Google limits the degree to which vendors can customize Android Wear, but Asus has worked around that restriction by creating a small catalog of apps for the ZenWatch. The ZenWatch Manager, the device’s companion Android app, recommends no fewer than three Asus-made, ZenWatch-exclusive apps: ZenWatch Wellness, ZenWatch Camera, and ZenWatch Music.

A note on the OneTouch Watch’s water resistance: Rated as IP67, the watch can certainly withstand casual dunking like having a shower, but oddly, when the accelerometer detects sufficient movement, it activates the watch face. It can perform simple tasks like customizing the colors of pre-installed watch faces, reporting battery life, find a lost watch, and alert you when the connected phone is out of range.

That measurement seems accurate, as that day, I walked from Times Square to SoHo, then up to the Flatiron District, before trudging back to Chinatown for dinner. It’ll record and graph your steps, calories, and exercise intensity over time, but also attempt to infer your “relaxation” level from simple vitals like heart rate. I beat all of my set goals that day, but the Onetouch never congratulated me, nor did it alert me when I was falling short of my goals or encourage me to meet them. The Pebble’s biggest draw for me was the ability to keep my phone in my pocket and be able to see who’s calling (or that I’m getting a call at all!) or texting or emailing.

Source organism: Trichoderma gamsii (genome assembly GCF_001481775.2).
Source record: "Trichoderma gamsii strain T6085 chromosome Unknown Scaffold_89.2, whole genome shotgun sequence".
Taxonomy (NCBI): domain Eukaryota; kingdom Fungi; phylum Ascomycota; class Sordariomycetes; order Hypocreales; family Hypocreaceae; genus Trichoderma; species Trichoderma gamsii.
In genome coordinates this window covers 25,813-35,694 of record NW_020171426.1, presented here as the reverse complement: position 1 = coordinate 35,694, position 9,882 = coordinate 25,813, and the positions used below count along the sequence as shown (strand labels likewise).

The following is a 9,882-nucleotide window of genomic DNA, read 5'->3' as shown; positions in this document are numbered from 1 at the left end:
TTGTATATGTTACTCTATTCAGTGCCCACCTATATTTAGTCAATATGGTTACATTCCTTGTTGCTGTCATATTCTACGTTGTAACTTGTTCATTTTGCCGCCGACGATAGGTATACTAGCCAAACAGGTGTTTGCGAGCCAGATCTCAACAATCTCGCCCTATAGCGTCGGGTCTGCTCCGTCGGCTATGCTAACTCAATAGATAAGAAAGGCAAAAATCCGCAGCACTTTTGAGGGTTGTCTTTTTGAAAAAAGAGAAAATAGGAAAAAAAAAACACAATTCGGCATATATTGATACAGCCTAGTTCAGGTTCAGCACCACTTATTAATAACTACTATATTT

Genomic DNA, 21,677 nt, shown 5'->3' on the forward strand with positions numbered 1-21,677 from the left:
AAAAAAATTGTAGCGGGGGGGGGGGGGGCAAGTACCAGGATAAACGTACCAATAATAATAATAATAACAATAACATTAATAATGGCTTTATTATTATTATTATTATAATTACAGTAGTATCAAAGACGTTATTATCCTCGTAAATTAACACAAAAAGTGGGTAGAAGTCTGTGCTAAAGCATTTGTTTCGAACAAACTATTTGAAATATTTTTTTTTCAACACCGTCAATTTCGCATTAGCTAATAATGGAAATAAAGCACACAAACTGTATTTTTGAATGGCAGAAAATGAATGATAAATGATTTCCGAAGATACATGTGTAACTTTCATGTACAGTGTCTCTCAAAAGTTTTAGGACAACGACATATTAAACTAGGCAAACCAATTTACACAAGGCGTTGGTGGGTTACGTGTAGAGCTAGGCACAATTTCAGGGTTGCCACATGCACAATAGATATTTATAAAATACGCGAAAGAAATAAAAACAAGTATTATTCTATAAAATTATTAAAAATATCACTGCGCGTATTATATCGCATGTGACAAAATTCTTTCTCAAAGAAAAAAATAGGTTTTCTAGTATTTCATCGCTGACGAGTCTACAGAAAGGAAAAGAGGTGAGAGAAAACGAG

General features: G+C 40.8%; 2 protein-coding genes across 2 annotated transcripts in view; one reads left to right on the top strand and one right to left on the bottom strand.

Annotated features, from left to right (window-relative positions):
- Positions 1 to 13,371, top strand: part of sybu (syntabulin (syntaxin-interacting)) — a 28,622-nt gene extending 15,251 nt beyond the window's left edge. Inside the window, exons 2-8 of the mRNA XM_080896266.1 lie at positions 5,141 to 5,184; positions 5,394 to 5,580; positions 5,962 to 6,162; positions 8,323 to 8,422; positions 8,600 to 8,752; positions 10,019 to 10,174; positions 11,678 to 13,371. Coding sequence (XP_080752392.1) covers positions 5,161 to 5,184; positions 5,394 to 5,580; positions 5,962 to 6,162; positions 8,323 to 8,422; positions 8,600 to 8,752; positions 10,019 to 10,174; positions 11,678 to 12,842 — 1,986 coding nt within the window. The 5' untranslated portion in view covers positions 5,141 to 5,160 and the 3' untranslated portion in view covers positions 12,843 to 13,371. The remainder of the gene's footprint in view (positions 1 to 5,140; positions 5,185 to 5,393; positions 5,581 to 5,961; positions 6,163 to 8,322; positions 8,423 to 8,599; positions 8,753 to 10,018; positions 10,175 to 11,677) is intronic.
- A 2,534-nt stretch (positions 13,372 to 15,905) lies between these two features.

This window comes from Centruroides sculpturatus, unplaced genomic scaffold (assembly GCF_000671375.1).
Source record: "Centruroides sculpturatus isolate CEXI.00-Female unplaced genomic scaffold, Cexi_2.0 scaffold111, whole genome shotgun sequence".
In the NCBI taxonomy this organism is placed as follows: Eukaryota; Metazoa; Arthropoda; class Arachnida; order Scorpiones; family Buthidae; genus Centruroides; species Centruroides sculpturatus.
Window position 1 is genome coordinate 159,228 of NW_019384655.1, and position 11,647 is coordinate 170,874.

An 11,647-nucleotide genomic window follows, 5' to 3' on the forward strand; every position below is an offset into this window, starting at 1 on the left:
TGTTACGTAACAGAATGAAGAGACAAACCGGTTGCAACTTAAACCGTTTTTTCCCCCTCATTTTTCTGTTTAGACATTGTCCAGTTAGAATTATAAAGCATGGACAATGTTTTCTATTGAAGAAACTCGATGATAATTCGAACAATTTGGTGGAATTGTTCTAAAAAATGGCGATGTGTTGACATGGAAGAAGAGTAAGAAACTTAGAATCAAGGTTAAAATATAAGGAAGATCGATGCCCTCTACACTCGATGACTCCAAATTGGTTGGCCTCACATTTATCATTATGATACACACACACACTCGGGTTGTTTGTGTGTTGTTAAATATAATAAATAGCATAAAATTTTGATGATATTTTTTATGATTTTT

I wish it synced with Google Fit – it’d be nice to have my fitness data viewable on a single dashboard rather than spread out across multiple services – but that’s my only real complaint. I’d much prefer to have a choice over how these notifications work so that I can tell the difference between a calendar reminder and an incoming call.